Electric Vehicles Can Now Recharge on This Swedish Road Without Stopping
The future is now.
The electric car is picking up speed as consumers and governments around the world embrace these greener, cleaner high-tech vehicles. Battery technology has evolved to the point where the top-performing EVs can operate for 110 to 150 miles on a single charge — a very respectable range for a commuter. But for someone who is traveling an extended distance, finding a place to recharge remains a challenge in many places.
A countrywide EV charging infrastructure is slowly rolling out in commercial and public places. Drivers in many places can now charge their car while they are getting groceries or get a quick charge at a gas station. (How quick? The world’s fastest charger gives drivers 120 miles worth of energy in just 8 minutes.) In Sweden, however, drivers need only change their route.
A new electrified stretch of road outside of Stockholm’s Arlanda airport is specially outfitted with a charging rail that runs 1.2 miles and provides vehicles with a power boost. Energy is transferred from the rail to the vehicle via a movable arm that attaches to the bottom of a vehicle. The road is powered only when a vehicle is charging on it. When the vehicle stops, the arm and current disconnects. The system calculates the vehicle’s energy consumption, and the electricity cost is debited per vehicle and user. It’s also safe for any people or animals that might cross.
Hans Säll, chief executive of the eRoadArlanda consortium behind the project, said, “There is no electricity on the surface. There are two tracks, just like an outlet in the wall. Five or six centimeters down is where the electricity is. But if you flood the road with salt water then we have found that the electricity level at the surface is just one volt. You could walk on it barefoot.”
The road is the first in the world like it, and a test project to see how feasible the system would be for broader use in the country. Right now, the primary user is an 18-ton PostNord truck that delivers cargo to and from the airport. If the project is deemed a success, Säll envisions the system becoming a part of more of Sweden’s roads as the country works to meet its target of achieving independence from fossil fuel by 2030.
Meanwhile, in other parts of the world, a more conventional charging infrastructure is taking shape.
In Canada, a new curbside charging network is rolling out with chargers that can serve two cars at once. The system is targeted at apartment-dwelling drivers who don’t have a home charging option.
BP Ventures has invested $5 million in FreeWire Technologies, a U.S. company that specializes in mobile electric vehicle rapid charging systems. BP plans to use the units at a selection of BP retail sites in the U.K. and Europe this year. Germany is installing 350 charging stations across the country this year. Walmart is teaming up with Volkwagen’s Electrify America project to bring fast-charging stations to 100 Walmart parking lots by June 2019.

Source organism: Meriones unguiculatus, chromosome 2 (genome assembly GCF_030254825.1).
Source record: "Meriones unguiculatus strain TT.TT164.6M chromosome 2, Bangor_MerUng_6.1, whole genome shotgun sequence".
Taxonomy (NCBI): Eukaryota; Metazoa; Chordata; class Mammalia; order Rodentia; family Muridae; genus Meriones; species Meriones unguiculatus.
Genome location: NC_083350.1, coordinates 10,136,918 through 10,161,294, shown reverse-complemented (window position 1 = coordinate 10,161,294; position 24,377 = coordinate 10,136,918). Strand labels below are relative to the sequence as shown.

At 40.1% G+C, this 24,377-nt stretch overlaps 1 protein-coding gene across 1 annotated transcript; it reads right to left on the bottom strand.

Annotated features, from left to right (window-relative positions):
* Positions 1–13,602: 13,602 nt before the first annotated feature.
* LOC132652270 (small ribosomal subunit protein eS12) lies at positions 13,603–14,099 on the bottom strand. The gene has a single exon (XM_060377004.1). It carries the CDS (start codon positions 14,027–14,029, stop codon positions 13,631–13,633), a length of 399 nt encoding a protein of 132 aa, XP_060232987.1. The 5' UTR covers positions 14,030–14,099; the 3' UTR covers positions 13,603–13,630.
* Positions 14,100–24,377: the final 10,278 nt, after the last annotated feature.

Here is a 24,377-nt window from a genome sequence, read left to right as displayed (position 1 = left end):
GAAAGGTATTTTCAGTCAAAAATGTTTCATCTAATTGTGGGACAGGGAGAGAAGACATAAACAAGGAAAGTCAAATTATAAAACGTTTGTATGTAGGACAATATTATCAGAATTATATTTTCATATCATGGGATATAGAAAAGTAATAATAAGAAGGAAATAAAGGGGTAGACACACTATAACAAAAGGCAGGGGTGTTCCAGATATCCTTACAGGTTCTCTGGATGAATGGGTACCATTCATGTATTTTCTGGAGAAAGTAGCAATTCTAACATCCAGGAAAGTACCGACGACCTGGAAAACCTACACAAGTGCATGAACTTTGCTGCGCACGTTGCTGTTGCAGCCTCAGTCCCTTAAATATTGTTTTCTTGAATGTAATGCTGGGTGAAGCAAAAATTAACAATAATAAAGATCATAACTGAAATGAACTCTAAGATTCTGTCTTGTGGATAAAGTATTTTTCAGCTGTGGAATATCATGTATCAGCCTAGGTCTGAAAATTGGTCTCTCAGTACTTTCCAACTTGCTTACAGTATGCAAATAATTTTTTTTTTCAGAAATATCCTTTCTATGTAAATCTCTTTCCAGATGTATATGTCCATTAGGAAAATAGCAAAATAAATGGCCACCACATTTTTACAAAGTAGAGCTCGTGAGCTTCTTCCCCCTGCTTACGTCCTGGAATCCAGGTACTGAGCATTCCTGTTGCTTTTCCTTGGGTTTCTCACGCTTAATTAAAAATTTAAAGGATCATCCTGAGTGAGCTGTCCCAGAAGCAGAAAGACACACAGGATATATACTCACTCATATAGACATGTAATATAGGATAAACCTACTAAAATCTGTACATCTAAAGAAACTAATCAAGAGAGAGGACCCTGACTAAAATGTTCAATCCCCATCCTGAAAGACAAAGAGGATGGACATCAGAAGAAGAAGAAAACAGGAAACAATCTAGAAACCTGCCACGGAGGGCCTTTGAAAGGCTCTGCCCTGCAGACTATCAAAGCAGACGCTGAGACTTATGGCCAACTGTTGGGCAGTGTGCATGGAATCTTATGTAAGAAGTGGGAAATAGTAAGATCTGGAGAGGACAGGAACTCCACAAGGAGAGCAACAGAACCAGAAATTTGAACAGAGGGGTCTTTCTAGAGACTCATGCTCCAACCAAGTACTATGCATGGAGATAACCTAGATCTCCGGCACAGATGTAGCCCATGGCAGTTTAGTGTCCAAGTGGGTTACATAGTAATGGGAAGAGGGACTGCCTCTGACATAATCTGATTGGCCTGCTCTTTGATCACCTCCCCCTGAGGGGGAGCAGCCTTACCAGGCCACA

"The expansion of Walmart's electric vehicle charging facilities with our ultra-fast-charging systems will provide consumers with a quick and convenient way to charge their vehicles in the time it takes to make their Walmart purchases," said Mark McNabb, president and CEO of Electrify America.
Not to be outdone by Walmart, Target has also partnered to Electrify America to add 100 charging stations to its stores. The company plans to add 600 chargers within the next two years.
Electrify America was formed as part of VW’s reparations efforts after news reports revealed that VW falsified emissions information. As part of its settlement for the “Dieselgate” scandal, Volkswagen must invest $2 billion over the next ten years into electric vehicles. The company says 2,000 stations will be operational or under construction at 484 sites in 17 metropolitan areas and on highways in 39 states by the end of 2019 as part of its Cycle One infrastructure investment.
And then there is Tesla. The company’s “Supercharger” network of fast-charging stations serve only Teslas, which have a proprietary charging plug. With 400 stations in the US and 1,200 around the world, Tesla serves its customers in style; some of these stations include a coffee bar and a play area for kids.
The idea behind all of these charging options is that getting a fill of energy can be time spent more pleasantly and productively than just standing around watching the tank fill up. We could be driving, playing, eating, or catching up on some reading while we get a recharge. In other words, EVs are not just changing the way our driving habits impact the environment, they are changing the way we behave when the “tank” gets low.